Tuesday, May 22, 2007

In the Media: Declaring "Game Over" in Iraq Over and Over Again

Tom Hanks in Cast Away (© 2000 Twentieth Century Fox and Dreamworks LLC. All Rights Reserved)When it comes to Iraq, the media loves broad-stroke narratives. In recent years we've watched the pendulum of U.S. media coverage swing from "mission accomplished" to "mission impossible."

Yet the reality has always remained somewhere in between. Iraq’s emergence from devastating tyranny, sanctions, wars and occupation was never going to be “a cake walk,” nor hopeless. The former has already been proven wrong, and the latter does a terrible injustice to all Iraqis as well as U.S. soldiers and international aid workers. It tells them we would rather let homegrown terrorists and foreign fighters speak for Iraq using car bombs and death squads, rather than listen to the needs and aspirations of the vast majority of Iraqis who abhor the killing of noncombatants and want to see an end to violence.

If Iraq’s population included only car bombers, death squads and the victims of both, then yes, the country would be without hope. Fortunately, Iraq has many brave souls struggling to make a difference in every sector of society and every city and province. The problem is not that they don’t exist, but that the media has a difficult time reporting on their efforts without exposing them to threats and attacks from criminal gangs and violent extremists.

Reading the broad-stroke newspaper headlines, sub-headers and captions these days, one gets the distinct impression we’re all presiding over the funeral of Iraq. Every day another nail is driven into the coffin. For example, here’s the blurb that the New York Times Magazine used to describe Nir Rosen’s ace reporting on Iraq’s refugee crisis: “Millions of Iraqis have fled their country, creating the largest Mideast refugee problem since 1948 -- and depriving Iraq of the very people who might have rebuilt it.”

Might have rebuilt it?! Yep folks, the gig is up. Iraq will never be rebuilt: time to throw in the towel and watch the country burn from a safer distance. Good grief!?

While we can all agree (save perhaps one lonely President) that the war in Iraq has created the worst displacement crisis we’ve seen in the Middle East since the formation of Israel, it’s a little premature to declare: “Game Over.” It’s far from over, and as we’ve seen time and time again in places such as East Timor and the former Yugoslavia, even the most hopeless tragedies can be transformed into brighter futures. Perhaps not in time for the 5 o’clock news or the next Presidential election, but eventually a brighter day will dawn.

Wilson the Volleyball in Cast Away (© 2000 Twentieth Century Fox and Dreamworks LLC. All Rights Reserved)As Ed Chigliak of Northern Exposure might have put it, just look at Tom Hanks in Cast Away. Lost on an island with nothing to keep him company but his volleyball named Wilson, you’d think the man would succumb to despair. But instead, at that pivotal moment of the film, he says to Wilson: "Gotta keep breathing, because tomorrow the sun will rise. Who knows what the tide may bring?"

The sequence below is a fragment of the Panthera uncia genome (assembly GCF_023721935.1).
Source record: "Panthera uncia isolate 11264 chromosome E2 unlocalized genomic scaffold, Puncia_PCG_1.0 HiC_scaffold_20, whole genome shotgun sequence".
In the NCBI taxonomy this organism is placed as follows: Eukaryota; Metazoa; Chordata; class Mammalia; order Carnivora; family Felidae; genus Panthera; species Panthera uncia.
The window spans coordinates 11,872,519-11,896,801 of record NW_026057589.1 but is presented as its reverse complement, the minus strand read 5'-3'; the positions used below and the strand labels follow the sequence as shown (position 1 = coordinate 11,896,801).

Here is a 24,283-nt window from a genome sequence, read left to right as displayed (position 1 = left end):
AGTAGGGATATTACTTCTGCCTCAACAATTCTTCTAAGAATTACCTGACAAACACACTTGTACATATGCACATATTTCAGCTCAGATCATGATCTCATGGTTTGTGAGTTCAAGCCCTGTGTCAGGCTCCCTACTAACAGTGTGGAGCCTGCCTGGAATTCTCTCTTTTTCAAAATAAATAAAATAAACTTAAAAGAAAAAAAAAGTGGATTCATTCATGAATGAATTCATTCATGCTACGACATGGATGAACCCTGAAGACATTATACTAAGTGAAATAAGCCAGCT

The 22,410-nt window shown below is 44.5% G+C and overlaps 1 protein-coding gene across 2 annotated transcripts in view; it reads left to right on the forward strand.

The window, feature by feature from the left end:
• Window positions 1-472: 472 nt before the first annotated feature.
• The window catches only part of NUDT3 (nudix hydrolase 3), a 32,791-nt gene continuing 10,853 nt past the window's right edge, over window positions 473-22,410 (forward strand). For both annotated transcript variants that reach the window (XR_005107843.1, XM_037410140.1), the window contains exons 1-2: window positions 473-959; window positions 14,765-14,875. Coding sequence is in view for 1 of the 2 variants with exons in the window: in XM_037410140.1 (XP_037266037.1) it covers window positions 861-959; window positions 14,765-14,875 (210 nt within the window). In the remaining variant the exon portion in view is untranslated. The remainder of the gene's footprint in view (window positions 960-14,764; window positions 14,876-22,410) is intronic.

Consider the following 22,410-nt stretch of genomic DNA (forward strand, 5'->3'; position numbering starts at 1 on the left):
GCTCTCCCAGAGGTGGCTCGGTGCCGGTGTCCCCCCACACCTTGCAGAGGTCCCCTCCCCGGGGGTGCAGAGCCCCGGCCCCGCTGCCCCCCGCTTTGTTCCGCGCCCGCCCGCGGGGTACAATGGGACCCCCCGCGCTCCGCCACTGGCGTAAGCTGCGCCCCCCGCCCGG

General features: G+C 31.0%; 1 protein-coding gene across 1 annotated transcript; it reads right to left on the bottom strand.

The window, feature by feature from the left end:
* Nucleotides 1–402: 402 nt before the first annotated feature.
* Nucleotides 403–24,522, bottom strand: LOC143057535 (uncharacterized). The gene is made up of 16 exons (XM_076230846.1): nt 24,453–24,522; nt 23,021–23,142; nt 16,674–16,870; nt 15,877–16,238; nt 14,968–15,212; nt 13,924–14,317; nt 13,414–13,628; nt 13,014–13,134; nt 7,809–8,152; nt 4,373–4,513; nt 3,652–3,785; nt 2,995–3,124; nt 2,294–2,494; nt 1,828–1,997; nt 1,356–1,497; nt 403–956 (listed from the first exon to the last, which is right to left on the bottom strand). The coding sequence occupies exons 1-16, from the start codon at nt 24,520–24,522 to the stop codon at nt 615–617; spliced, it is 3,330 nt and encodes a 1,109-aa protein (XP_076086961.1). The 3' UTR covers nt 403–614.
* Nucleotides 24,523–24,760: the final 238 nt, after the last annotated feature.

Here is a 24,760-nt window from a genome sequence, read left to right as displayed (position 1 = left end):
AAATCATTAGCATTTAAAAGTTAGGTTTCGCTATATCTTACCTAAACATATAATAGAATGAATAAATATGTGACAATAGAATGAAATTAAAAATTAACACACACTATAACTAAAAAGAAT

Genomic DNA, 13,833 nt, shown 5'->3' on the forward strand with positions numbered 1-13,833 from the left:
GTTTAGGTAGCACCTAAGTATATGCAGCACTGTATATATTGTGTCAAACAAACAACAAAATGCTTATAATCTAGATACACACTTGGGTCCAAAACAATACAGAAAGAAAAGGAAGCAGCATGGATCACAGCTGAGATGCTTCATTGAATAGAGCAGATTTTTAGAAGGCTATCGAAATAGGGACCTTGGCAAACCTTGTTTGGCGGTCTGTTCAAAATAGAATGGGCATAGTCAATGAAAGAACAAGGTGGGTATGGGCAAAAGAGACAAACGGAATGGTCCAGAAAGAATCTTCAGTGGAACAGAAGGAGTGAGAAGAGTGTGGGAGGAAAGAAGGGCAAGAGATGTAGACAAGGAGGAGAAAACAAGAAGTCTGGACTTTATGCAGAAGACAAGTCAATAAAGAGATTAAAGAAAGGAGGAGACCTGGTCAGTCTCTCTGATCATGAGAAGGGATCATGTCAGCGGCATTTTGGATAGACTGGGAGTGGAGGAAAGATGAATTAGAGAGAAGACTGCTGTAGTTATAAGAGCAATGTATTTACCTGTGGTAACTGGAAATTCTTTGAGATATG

Indeed, tomorrow the sun will rise. And who knows what the tide may bring for Iraq?


Wishful said...

Be careful what you wish for. The rising sun may bring an incoming tide that is a tsunami.

jt said...

Color me impressed! Nice one Gustafson! You totally pulled me in with Tom Hank's picture & then I was a goner. Really enjoyed reading this. Maybe the the sun hasn't set for Iraq yet!

Anonymous said...

If just one story, just one, of the Iraqui forces rising to the call and truly defending their people could be reported, we would feel a lot better. Too many stories of them breaking rank and running or turning their backs because it wasn't "one of them". The people just have no reliable security. Who would want to speak up?

Erik K. Gustafson said...

Re: Anonymous, indeed there are hero stories. There are Iraqis not breaking ranks. There are stories of the Iraqi fallen. While you may rarely find such accounts on the frontpage or among lead stories, we hope to fill that gap through this blog and our Ground Truth Project.

Geoff Schaefer said...

Erik is right - just because it isn't reported doesn't mean it doesn't exist. Sure, examples of progress are harder to find, but we DO find them. That should give us a little bit of hope and drive in and of itself. The fact that we can point to examples in our Ground Truth Project should demonstrate the need for us to shift the light onto these stories and start developing our solutions around these small successes. If it worked somewhere in the country, it has to work somewhere else right? We need to keep staying positive because if that hope drops, then our minds shut off creative ideas that can take these small successes and blow them up to a more all-encompassing level. And why would we want to shy away from that?

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